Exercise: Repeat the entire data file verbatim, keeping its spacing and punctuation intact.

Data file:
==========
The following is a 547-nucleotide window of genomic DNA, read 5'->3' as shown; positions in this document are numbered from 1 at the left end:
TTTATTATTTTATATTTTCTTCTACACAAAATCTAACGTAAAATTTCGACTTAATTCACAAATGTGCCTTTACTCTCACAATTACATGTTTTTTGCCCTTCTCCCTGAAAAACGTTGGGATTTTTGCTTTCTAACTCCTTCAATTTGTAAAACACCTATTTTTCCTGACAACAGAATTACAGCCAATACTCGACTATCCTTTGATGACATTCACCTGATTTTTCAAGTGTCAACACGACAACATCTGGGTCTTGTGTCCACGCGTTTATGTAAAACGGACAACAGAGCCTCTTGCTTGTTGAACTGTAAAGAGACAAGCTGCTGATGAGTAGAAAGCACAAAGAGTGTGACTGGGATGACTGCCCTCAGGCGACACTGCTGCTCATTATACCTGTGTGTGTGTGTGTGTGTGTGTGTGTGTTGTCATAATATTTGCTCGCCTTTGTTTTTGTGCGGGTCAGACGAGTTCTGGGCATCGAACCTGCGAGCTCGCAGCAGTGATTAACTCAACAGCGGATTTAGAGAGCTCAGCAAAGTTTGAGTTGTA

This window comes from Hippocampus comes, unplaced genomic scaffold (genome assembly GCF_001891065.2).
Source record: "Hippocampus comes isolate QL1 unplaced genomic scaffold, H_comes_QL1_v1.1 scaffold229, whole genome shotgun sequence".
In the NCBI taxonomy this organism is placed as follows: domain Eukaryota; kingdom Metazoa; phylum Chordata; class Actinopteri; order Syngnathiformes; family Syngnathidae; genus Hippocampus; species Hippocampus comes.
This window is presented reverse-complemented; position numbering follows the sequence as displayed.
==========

The following is a 547-nucleotide window of genomic DNA, read 5'->3' as shown; positions in this document are numbered from 1 at the left end:
TTTATTATTTTATATTTTCTTCTACACAAAATCTAACGTAAAATTTCGACTTAATTCACAAATGTGCCTTTACTCTCACAATTACATGTTTTTTGCCCTTCTCCCTGAAAAACGTTGGGATTTTTGCTTTCTAACTCCTTCAATTTGTAAAACACCTATTTTTCCTGACAACAGAATTACAGCCAATACTCGACTATCCTTTGATGACATTCACCTGATTTTTCAAGTGTCAACACGACAACATCTGGGTCTTGTGTCCACGCGTTTATGTAAAACGGACAACAGAGCCTCTTGCTTGTTGAACTGTAAAGAGACAAGCTGCTGATGAGTAGAAAGCACAAAGAGTGTGACTGGGATGACTGCCCTCAGGCGACACTGCTGCTCATTATACCTGTGTGTGTGTGTGTGTGTGTGTGTGTGTTGTCATAATATTTGCTCGCCTTTGTTTTTGTGCGGGTCAGACGAGTTCTGGGCATCGAACCTGCGAGCTCGCAGCAGTGATTAACTCAACAGCGGATTTAGAGAGCTCAGCAAAGTTTGAGTTGTA

This window comes from Hippocampus comes, unplaced genomic scaffold (genome assembly GCF_001891065.2).
Source record: "Hippocampus comes isolate QL1 unplaced genomic scaffold, H_comes_QL1_v1.1 scaffold229, whole genome shotgun sequence".
In the NCBI taxonomy this organism is placed as follows: domain Eukaryota; kingdom Metazoa; phylum Chordata; class Actinopteri; order Syngnathiformes; family Syngnathidae; genus Hippocampus; species Hippocampus comes.
This window is presented reverse-complemented; position numbering follows the sequence as displayed.